Looking for Blackbutt Timber Flooring?

Looking for Blackbutt Timber Flooring?

(Image courtesy of Boral)

A native Australian flooring solution, blackbutt (Eucalyptus pilularis) is a hardy and versatile timber that’s primarily grown in the coastal forests of New South Wales and southern Queensland.

Blackbutt trees can grow up to 50 metres, and can grow for more than 200 years! They have slender trunks that feature some unique bark – rough on the bottom half, but smooth and white on the top half. A food source for koalas, these trees have dark green leaves, and blossom with white flowers in spring and summer.

As timber products, blackbutt continues to be a beautiful and stylish choice – in fact, our very own Parliament House in Canberra uses this timber species for its floors! In this article, we’ll explore the flooring characteristics of this timber species, and the ways that you can get its beauty in your very own home.

What is Blackbutt flooring?

Blackbutt is a hardwood that grows quickly and regenerates easily, making it a sustainable option that’s widely available across Australia.

In timber flooring, blackbutt is popular because of its high strength and durability. Blackbutt sports the highest Class 1 durability rating, which means that it can resist decay and pests for over 50 years above ground (whether indoors or outdoors), and over 25 years when laid into the ground.

Additionally, blackbutt has a Janka dry hardness of 9.1 kN, which is on par with other Australian hardwoods like spotted gum and Sydney blue gum. Essentially, these floors are hard enough to resist the impacts and scratches of everyday life, whilst requiring relatively little maintenance.

Blackbutt floors have a very high density – 900 kg / m3 – allowing it to naturally have high termite and fire resistance. In fact, this is where blackbutt gets its name, as the base (buttress, or butt) of the tree would turn black as a result of bushfires.

Because it can stand up to tough climatic conditions, blackbutt is a versatile timber for your floor – it can easily be stained, painted, or polished to meet your design. It’s even suitable for outdoor decking too!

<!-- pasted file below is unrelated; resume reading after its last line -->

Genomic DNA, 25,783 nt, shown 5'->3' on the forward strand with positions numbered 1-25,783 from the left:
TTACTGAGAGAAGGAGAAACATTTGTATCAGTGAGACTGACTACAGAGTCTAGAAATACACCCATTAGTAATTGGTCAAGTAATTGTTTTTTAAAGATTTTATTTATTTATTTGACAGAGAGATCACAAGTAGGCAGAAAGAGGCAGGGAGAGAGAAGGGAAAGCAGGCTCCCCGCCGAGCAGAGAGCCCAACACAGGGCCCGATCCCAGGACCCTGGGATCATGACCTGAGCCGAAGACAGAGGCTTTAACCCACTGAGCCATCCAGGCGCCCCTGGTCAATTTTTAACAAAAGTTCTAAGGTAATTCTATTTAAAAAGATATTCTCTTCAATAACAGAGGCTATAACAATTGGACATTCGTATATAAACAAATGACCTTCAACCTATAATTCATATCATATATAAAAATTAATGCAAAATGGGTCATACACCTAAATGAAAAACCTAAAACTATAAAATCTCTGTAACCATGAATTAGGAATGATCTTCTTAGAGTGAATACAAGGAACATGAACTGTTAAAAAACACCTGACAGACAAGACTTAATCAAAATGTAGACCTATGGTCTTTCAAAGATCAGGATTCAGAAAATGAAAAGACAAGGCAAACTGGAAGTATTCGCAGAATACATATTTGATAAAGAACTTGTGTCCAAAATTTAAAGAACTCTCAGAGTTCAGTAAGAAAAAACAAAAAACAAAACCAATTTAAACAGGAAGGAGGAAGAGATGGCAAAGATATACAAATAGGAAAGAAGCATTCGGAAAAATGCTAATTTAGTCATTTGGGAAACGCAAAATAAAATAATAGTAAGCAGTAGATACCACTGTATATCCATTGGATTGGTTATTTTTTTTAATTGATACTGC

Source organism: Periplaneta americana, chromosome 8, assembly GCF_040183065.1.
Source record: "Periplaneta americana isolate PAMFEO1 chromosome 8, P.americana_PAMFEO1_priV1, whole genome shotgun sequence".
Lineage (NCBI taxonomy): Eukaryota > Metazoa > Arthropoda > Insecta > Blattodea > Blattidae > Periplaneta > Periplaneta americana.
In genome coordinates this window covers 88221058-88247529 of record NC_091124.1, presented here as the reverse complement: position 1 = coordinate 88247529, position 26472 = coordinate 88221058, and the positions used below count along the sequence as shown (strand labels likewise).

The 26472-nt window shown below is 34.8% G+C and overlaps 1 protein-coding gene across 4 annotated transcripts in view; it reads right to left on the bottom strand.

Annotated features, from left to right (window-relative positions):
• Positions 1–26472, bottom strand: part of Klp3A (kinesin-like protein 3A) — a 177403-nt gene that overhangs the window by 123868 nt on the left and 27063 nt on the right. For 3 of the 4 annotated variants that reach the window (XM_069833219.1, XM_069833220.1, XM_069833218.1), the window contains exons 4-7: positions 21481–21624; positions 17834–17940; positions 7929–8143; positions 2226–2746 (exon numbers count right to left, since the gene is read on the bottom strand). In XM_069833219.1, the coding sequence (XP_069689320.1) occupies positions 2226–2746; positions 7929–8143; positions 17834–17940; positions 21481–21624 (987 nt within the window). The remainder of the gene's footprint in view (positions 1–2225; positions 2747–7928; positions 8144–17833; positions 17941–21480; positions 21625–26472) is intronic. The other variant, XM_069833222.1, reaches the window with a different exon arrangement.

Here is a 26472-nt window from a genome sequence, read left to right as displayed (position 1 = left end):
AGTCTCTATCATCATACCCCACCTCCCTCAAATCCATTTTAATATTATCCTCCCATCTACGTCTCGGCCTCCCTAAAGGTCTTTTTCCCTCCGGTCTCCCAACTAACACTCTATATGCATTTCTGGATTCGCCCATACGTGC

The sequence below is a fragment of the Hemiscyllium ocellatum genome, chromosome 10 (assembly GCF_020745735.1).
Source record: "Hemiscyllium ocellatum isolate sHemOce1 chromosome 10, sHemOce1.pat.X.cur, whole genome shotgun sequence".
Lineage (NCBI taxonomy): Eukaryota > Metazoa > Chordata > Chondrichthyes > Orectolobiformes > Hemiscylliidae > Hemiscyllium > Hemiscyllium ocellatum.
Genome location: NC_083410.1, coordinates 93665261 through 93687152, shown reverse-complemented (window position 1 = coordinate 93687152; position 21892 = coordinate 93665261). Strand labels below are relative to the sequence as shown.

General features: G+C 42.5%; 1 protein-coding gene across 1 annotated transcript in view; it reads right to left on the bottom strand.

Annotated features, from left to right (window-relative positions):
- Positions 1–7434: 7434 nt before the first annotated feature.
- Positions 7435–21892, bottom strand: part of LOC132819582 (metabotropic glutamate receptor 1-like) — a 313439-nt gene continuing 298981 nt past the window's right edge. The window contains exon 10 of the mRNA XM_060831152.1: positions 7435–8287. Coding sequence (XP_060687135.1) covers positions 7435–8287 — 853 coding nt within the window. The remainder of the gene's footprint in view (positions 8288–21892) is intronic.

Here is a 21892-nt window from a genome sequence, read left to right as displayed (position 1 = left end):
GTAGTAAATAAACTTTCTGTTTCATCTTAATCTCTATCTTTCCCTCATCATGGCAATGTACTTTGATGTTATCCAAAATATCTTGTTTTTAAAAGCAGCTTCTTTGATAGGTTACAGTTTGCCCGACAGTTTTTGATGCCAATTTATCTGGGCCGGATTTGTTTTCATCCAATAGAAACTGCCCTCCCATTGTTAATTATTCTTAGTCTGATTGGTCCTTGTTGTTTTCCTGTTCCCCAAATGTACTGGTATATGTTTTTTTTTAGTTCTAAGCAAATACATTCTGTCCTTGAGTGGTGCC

What colour is Blackbutt timber?

Blackbutt timber floorboards

Blackbutt timber generally has an even colour and straight grain, with tones ranging from a golden, honey-like yellow to pale, creamy brown.

However, as a natural Australian-grown species, it’s important to note that these colours do vary between hardwood flooring products.

For example, heartwood – timber from the tree’s centre – usually has warmer hues, and can occasionally have tinges of pink. Meanwhile, sapwood – timber from the outer part of the tree – is paler, and commonly has small gum veins (which is a natural variation caused by the buildup of sap in the tree).

Another distinction is whether the timber was grown in the wild or in a plantation. Products from a plantation generally have less colour variation, so it’s important to know what kind of look you’re going for in your hardwood flooring.

What are your Blackbutt flooring options?

Solid Blackbutt Timber Flooring

Solid timber is the real deal, using planks of real wood that are processed into flat and robust floorboards. Read more about it here.

This hardwood flooring option is the most expensive, but gives you a durable and hard-wearing floor that can last for generations. This is because solid timber can be re-sanded multiple times after it starts to look tired, giving you a fresh, new surface for years to come.

Check out your Solid Blackbutt Timber Flooring options here.

Engineered Blackbutt Timber Flooring

Engineered blackbutt flooring is a newer option if you’re still looking to get the durability and looks of real timber. It employs a multi-layered construction, with a thin surface of timber that is bonded to a thick plywood base. Although you’re still looking at real wood on top, blackbutt engineered flooring is more affordable and more stable to climatic changes compared to solid timber.

If you’d like to learn more about solid and engineered timber and how they compare, we have a comprehensive guide on it here.

Blackbutt Laminate Flooring